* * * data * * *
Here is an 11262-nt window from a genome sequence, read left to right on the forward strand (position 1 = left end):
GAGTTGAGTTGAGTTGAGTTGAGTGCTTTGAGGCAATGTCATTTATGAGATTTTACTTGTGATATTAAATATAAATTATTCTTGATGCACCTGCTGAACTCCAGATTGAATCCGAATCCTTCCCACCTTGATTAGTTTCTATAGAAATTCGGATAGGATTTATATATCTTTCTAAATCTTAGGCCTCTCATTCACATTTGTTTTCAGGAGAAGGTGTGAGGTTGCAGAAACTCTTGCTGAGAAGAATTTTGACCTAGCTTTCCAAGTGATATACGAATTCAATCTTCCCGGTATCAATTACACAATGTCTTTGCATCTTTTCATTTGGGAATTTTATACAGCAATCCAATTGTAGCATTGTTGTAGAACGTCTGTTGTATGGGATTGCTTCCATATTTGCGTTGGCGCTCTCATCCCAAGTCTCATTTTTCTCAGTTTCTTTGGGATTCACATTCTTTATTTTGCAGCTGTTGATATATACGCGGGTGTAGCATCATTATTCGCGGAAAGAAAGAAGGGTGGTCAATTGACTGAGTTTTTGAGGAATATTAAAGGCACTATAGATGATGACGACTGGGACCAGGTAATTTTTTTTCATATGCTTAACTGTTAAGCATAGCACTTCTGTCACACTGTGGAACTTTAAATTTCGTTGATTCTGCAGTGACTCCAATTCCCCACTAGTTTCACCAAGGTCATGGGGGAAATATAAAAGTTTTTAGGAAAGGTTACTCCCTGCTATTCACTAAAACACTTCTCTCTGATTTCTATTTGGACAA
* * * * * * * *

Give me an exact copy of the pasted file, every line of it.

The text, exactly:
Here is an 11262-nt window from a genome sequence, read left to right on the forward strand (position 1 = left end):
GAGTTGAGTTGAGTTGAGTTGAGTGCTTTGAGGCAATGTCATTTATGAGATTTTACTTGTGATATTAAATATAAATTATTCTTGATGCACCTGCTGAACTCCAGATTGAATCCGAATCCTTCCCACCTTGATTAGTTTCTATAGAAATTCGGATAGGATTTATATATCTTTCTAAATCTTAGGCCTCTCATTCACATTTGTTTTCAGGAGAAGGTGTGAGGTTGCAGAAACTCTTGCTGAGAAGAATTTTGACCTAGCTTTCCAAGTGATATACGAATTCAATCTTCCCGGTATCAATTACACAATGTCTTTGCATCTTTTCATTTGGGAATTTTATACAGCAATCCAATTGTAGCATTGTTGTAGAACGTCTGTTGTATGGGATTGCTTCCATATTTGCGTTGGCGCTCTCATCCCAAGTCTCATTTTTCTCAGTTTCTTTGGGATTCACATTCTTTATTTTGCAGCTGTTGATATATACGCGGGTGTAGCATCATTATTCGCGGAAAGAAAGAAGGGTGGTCAATTGACTGAGTTTTTGAGGAATATTAAAGGCACTATAGATGATGACGACTGGGACCAGGTAATTTTTTTTCATATGCTTAACTGTTAAGCATAGCACTTCTGTCACACTGTGGAACTTTAAATTTCGTTGATTCTGCAGTGACTCCAATTCCCCACTAGTTTCACCAAGGTCATGGGGGAAATATAAAAGTTTTTAGGAAAGGTTACTCCCTGCTATTCACTAAAACACTTCTCTCTGATTTCTATTTGGACAA